Family wants answers after Quebec woman posts video begging for help in hospital, dies 2 days later
In video, Mireille Ndjomouo claims hospital staff were giving her penicillin despite allergy
The Quebec coroner is investigating the death of Mireille Ndjomouo, who posted a video on social media two days before she died claiming staff at a hospital on Montreal's South Shore had ignored her allergies.
Ndjomouo, a 44-year-old single mother of three from Cameroon, posted a video to social media last Sunday.
She repeatedly said staff at Charles-Le Moyne Hospital in Longueuil had treated her with penicillin, even though she said they knew that she was allergic.
In the video, Ndjomouo begged anyone watching to help her get transferred to another hospital.
"Help me, I don't want to die and leave my kids. I'm suffocating. I'm allergic to penicillin but then they injected me with penicillin, knowing full well that I'm allergic," she said.
Ndjomouo repeatedly said in the video that she was having trouble breathing, had pain all through her body and that her stomach was swollen.
She also said she was injected with penicillin over the course of three days.
Ndjomouo said the injections stopped when a nurse noticed that her lips were swollen and said the reaction wasn't normal.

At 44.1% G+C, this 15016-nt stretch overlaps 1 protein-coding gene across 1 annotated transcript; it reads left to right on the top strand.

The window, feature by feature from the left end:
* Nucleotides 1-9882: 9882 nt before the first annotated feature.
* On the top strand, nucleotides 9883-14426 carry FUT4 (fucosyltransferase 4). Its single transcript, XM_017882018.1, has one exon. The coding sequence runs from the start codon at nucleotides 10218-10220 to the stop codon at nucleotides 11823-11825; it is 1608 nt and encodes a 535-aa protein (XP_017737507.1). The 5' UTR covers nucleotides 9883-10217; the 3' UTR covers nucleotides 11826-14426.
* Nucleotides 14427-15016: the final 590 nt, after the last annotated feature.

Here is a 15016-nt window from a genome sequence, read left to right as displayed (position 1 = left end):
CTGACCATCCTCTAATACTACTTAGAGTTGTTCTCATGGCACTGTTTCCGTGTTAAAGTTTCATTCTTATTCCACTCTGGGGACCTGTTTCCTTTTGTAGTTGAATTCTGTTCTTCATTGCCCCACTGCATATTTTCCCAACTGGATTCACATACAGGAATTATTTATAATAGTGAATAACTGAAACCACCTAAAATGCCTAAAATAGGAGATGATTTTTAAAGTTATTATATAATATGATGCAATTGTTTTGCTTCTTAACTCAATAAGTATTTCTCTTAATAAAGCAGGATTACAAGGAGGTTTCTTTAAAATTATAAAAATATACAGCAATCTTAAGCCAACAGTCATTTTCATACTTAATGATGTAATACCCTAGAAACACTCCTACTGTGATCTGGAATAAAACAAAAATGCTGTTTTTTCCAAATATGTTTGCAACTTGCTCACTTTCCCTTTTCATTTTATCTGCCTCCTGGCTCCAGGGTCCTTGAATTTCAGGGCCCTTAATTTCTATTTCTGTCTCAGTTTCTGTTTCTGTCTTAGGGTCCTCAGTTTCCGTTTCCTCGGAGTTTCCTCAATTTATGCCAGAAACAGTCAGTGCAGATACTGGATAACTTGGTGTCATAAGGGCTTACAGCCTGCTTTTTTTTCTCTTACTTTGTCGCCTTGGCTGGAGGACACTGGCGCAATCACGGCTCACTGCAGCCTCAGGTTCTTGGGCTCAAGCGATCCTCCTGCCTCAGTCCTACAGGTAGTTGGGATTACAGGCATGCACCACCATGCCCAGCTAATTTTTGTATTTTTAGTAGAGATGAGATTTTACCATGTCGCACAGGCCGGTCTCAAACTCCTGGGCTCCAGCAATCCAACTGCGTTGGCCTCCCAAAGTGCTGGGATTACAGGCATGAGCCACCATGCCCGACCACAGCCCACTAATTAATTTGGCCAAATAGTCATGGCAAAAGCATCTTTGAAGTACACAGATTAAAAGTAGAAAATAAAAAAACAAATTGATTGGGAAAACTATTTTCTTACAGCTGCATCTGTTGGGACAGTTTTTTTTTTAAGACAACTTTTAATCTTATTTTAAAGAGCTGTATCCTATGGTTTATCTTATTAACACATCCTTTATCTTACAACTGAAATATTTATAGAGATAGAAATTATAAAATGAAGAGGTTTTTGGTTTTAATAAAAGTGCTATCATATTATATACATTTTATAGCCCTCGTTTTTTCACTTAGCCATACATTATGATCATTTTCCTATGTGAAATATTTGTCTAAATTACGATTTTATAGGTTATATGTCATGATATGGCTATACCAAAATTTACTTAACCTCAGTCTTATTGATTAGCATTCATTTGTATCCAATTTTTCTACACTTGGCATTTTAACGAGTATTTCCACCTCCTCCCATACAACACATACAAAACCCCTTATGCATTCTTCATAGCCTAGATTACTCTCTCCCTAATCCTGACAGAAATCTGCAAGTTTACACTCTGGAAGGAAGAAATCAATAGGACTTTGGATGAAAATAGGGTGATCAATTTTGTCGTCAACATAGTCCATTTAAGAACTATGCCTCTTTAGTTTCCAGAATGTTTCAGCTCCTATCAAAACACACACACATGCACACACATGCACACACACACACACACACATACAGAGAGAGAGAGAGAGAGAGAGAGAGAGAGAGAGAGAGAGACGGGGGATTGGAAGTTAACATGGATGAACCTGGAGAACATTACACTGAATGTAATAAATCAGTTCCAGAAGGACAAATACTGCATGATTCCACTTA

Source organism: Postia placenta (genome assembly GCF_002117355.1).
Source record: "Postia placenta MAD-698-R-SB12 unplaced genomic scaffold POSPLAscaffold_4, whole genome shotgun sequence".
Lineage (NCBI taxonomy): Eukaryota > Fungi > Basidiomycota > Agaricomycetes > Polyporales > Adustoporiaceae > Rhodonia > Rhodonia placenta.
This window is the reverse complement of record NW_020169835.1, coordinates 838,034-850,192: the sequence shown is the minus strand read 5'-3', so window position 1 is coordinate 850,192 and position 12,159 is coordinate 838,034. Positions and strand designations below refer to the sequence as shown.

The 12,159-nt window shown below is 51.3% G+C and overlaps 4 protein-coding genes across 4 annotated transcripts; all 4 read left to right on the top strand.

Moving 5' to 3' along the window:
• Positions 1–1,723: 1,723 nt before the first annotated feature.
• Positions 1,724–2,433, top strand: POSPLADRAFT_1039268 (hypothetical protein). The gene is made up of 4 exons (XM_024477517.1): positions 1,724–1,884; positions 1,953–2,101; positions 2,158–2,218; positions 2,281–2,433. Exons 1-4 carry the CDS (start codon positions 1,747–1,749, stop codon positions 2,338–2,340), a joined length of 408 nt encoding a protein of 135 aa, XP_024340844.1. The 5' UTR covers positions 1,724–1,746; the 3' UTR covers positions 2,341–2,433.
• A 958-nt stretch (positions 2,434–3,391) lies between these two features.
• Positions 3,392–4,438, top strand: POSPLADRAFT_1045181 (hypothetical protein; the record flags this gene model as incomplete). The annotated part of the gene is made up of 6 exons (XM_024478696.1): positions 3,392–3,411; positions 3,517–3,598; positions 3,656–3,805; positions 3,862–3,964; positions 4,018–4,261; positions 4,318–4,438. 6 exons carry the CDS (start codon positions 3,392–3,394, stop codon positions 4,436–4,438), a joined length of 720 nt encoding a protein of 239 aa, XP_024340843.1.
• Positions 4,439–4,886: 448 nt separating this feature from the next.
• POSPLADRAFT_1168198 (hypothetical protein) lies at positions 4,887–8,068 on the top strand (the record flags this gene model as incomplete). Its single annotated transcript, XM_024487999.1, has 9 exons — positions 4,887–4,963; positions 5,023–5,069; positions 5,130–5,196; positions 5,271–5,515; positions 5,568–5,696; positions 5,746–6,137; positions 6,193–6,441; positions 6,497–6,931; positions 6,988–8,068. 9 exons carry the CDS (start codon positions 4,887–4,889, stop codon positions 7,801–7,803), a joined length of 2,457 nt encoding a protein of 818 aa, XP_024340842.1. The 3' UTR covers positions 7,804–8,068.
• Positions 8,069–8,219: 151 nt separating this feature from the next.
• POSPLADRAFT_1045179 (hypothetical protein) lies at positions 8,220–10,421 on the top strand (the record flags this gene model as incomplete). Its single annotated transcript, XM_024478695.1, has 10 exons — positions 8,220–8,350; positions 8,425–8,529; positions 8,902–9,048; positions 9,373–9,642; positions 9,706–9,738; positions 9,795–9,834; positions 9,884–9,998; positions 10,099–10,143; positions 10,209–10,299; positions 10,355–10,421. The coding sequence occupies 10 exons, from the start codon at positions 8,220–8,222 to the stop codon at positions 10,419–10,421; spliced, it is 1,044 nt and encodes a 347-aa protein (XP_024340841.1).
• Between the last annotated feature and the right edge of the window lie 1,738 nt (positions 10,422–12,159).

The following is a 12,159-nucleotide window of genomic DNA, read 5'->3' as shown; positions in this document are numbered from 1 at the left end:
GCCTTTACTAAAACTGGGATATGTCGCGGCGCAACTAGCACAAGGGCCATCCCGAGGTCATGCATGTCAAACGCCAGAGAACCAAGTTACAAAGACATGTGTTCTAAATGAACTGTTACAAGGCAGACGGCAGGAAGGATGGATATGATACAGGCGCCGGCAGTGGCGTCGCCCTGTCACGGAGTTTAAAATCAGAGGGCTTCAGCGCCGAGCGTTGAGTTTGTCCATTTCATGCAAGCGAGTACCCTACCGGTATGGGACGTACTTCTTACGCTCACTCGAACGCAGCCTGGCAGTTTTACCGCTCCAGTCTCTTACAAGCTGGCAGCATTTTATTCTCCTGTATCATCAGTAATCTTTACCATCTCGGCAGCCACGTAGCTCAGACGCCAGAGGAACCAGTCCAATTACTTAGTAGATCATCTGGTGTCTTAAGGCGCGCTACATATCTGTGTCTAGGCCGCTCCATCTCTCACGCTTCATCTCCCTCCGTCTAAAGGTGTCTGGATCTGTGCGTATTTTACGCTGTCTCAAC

After seeing the video online, members of the Cameroonian community in Montreal went to the hospital with Ndjomouo's sister and arranged to have her transferred to the Jewish General Hospital.
Ndjomouo died there on Tuesday. The cause of her death is not yet known.
The regional health authority that oversees the Charles-Le Moyne Hospital, the CISSS de la Montérégie-Centre, told CBC in an email that it can't comment on the case due to confidentiality, but did say that the quality department is looking into it.
The Jewish General Hospital would not give details about Ndjomouo, citing patient confidentiality.
On Saturday, friends and family of Ndjomouo held a demonstration outside of Charles-Le Moyne Hospital, demanding answers.
"She's gone, but many questions still remain about what happened to her," said Christine Ndjomouo, Mireille's sister.
"I keep hearing her voice saying, 'Come and save me. Come and save me, they're going to kill me. I'm all puffed up. Get me out of here.' That's what I hear every day since it happened," she said.
Christine said her sister lost faith in the personnel at the hospital and wanted to leave. She said it took five hours of negotiation before the hospital agreed to transfer her sister.
Friends have started an online fundraiser for the family, to help support Ndjomouo's children and repatriate her body to Cameroon.
With files from Valeria Cori-Manocchio